Back-to-school season, time to learn good habits. It’s also high season for the condom industry:
“If you look at condom sales, there are different peaks,” said Jim Daniels, the vice president for marketing at Trojan, which dominates the United States condom market. He cited New Year’s Eve, Valentine’s Day and even the Fourth of July, but said the back-to-school season is a particularly good opportunity for recruiting young customers.
“A third of condoms are purchased by college-age students,” Mr. Daniels said. “Therefore it’s a very important target. Very often people become sexually active during those years.”
While some colleges prefer, for religious or other reasons, not to have condoms on campus, college administrators who endorse condom use agree that this is a significant time of year for getting students started on new habits. (New York Times, subscription)
I read this with the usual dismay I feel when I hear about the free and easy sex of today’s youth. Why was I born too early? In my college days (late 50s, early 60s) getting laid was like the Quest for the Holy Grail for horny college boys. Unfortunately, for the most part, I seemed to be insufficiently devout and my prayers usually went unanswered. The condom I carried around religiously only functioned to make that famous ring-shaped imprint on the outside of my wallet.
Now, apparently, all that is a thing of the past. All you have to do is stop in at freshman orientation:
So with condom manufacturers eager to mine a ready market, and with administrators happy to receive free or discounted products that will keep students healthy, condom distribution at many colleges around the country has become as fundamental to freshman orientation as buying textbooks and finding the dining hall.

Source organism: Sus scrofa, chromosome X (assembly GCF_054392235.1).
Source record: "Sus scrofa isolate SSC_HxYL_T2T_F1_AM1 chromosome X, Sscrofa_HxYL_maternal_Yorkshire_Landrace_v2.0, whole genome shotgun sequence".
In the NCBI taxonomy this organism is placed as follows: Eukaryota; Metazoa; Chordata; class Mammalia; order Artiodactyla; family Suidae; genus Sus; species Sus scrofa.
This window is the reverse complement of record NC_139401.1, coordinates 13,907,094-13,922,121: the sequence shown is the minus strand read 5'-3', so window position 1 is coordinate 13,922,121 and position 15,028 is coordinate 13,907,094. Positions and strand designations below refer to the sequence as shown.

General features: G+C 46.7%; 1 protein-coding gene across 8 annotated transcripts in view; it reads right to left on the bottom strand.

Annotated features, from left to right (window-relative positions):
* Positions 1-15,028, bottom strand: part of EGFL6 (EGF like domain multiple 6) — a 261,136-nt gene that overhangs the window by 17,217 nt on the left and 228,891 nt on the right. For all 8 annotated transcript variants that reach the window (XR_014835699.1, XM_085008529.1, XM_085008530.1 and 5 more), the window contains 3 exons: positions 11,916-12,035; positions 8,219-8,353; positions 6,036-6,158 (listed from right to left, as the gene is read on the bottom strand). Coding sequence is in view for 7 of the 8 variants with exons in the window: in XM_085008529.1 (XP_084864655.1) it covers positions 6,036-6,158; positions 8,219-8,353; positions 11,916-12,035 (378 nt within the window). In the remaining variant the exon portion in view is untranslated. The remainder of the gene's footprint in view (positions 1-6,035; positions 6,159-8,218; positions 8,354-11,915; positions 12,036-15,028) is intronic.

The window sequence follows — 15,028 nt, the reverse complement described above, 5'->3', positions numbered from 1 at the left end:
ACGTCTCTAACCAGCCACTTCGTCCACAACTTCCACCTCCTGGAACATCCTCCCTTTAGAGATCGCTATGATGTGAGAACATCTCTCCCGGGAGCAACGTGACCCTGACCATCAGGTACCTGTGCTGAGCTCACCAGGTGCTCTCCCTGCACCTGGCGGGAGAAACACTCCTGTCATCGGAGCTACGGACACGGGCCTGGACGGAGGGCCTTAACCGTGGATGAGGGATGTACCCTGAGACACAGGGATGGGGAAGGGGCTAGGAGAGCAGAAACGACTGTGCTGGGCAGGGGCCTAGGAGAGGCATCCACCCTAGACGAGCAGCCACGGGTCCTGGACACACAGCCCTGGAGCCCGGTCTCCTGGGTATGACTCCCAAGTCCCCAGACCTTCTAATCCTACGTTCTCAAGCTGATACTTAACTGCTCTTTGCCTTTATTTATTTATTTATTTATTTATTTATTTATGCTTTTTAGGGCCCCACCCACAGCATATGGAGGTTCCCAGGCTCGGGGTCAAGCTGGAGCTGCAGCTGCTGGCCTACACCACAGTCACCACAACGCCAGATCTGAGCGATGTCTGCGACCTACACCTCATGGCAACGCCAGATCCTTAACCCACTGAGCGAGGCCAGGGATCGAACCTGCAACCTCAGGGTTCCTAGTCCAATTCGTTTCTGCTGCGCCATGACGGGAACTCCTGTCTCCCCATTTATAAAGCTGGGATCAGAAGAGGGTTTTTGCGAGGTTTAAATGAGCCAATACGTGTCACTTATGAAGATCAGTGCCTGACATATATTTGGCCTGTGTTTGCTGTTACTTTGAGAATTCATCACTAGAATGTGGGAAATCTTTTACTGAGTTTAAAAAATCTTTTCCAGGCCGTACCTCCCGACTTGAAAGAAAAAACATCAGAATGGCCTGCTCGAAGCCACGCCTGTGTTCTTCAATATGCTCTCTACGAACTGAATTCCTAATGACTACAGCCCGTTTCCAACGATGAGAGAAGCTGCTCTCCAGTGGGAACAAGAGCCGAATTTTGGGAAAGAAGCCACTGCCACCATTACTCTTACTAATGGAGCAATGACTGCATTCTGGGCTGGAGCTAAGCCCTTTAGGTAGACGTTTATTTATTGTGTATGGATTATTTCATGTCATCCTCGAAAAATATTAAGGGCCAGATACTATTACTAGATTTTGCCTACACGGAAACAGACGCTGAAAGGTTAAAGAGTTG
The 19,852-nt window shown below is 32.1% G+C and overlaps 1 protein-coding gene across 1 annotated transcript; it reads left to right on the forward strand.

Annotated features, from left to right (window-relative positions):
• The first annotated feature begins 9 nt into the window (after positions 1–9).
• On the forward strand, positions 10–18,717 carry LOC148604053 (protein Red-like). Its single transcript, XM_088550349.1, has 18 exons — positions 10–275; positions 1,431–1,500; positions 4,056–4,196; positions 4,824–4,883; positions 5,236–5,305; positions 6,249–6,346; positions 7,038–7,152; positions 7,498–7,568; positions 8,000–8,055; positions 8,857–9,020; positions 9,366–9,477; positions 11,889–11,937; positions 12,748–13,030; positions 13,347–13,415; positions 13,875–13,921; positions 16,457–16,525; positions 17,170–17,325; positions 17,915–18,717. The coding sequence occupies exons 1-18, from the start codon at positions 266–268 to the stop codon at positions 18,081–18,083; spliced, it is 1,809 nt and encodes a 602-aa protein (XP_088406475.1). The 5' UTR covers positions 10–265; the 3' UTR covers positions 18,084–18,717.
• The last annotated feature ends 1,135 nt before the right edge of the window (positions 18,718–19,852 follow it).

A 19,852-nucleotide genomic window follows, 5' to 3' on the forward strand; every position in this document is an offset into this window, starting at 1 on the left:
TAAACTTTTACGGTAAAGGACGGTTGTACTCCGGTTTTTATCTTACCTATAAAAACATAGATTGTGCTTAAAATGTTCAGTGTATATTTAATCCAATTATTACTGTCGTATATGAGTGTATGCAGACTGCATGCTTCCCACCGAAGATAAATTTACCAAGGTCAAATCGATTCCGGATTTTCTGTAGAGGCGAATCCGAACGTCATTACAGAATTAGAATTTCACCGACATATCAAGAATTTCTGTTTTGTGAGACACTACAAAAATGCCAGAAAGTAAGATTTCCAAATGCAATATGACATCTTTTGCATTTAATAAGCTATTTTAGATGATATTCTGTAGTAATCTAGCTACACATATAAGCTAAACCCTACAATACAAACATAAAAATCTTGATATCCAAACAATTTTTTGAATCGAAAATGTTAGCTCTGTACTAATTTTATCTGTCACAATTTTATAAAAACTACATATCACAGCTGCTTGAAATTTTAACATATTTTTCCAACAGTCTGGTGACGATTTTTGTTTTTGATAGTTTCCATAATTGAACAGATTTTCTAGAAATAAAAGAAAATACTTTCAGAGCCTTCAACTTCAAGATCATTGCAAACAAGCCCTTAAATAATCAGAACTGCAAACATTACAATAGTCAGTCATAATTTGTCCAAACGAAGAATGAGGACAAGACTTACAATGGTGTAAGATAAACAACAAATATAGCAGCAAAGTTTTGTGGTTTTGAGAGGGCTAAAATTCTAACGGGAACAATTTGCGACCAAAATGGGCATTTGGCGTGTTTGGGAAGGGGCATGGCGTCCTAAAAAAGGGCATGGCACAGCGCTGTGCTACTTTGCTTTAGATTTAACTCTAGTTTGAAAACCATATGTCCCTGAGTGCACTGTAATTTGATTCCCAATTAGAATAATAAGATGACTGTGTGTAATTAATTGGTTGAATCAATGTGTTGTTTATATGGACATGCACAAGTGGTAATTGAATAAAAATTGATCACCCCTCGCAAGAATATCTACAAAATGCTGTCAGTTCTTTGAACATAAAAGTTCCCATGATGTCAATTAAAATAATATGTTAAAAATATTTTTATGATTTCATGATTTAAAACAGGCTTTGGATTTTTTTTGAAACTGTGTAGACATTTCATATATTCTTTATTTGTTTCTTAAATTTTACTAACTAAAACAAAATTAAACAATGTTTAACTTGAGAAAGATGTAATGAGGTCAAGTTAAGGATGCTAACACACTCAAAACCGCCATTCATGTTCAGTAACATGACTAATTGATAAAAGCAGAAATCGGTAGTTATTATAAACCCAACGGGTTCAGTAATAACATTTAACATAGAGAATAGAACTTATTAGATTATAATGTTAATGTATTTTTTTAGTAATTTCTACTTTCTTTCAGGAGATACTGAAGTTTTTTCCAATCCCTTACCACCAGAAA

At Oregon State, “safer sex” kits are filled with condoms, lubricant and Hershey’s Kisses; at Stanford, each student receives 12 free condoms from the student-run Sexual Health Peer Resource Center, which is also beginning its annual educational “field trips” on which freshmen are escorted from their dorms to the center for an introductory talk.
As far as I am concerned, this is just the way it should be. Sexual behavior evolved to encourage propagation of the species by providing pleasure. That kind of incentive sounds a lot like the entertainment industry. Contraception allows sex to be uncoupled from species propagation. So what? There are already too many of us. Eating is a biologically required activity, but most of us try to have some enjoyment and pleasure in eating. Uncoupling eating from base nutrition doesn’t sound wicked to me. No one recommends we only eat gruel because gruel is sufficient to maintain life.
Of course eating wrong can be a health hazard. We need to learn to eat safely. You know what’s coming next:
Doctors, family planning groups and health organizations are unambiguous in endorsing condoms as the most effective means of reducing the risk of sexually transmitted diseases and H.I.V. infection, as well as a way to reduce the risk of unintended pregnancy. “Condoms provide an enormously high protection rate,” said Dr. Jeff Waldman, the senior director of clinical services at Planned Parenthood Federation of America.
When my (now grown) kids went out on dates, we always said, Drive carefully. And then we added, Have fun.
Alas, I missed this welcome change in mores. Chalk it up to a misspent youth.